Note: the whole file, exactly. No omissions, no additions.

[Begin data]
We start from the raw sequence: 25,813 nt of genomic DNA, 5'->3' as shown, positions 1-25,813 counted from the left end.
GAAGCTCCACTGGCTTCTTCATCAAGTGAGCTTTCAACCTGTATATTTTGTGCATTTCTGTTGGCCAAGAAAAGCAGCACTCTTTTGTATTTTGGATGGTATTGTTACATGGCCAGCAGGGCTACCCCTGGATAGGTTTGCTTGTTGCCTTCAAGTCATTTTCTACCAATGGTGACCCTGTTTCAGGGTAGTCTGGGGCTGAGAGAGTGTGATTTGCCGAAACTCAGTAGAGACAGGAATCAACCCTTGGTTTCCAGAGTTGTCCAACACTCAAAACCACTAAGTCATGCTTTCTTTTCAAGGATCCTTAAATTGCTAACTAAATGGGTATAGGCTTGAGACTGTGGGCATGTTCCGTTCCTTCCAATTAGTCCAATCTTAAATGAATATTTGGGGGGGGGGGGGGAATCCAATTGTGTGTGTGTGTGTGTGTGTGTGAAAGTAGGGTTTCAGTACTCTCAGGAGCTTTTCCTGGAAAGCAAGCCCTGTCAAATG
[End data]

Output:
We start from the raw sequence: 25,813 nt of genomic DNA, 5'->3' as shown, positions 1-25,813 counted from the left end.
GAAGCTCCACTGGCTTCTTCATCAAGTGAGCTTTCAACCTGTATATTTTGTGCATTTCTGTTGGCCAAGAAAAGCAGCACTCTTTTGTATTTTGGATGGTATTGTTACATGGCCAGCAGGGCTACCCCTGGATAGGTTTGCTTGTTGCCTTCAAGTCATTTTCTACCAATGGTGACCCTGTTTCAGGGTAGTCTGGGGCTGAGAGAGTGTGATTTGCCGAAACTCAGTAGAGACAGGAATCAACCCTTGGTTTCCAGAGTTGTCCAACACTCAAAACCACTAAGTCATGCTTTCTTTTCAAGGATCCTTAAATTGCTAACTAAATGGGTATAGGCTTGAGACTGTGGGCATGTTCCGTTCCTTCCAATTAGTCCAATCTTAAATGAATATTTGGGGGGGGGGGGGGAATCCAATTGTGTGTGTGTGTGTGTGTGTGTGAAAGTAGGGTTTCAGTACTCTCAGGAGCTTTTCCTGGAAAGCAAGCCCTGTCAAATG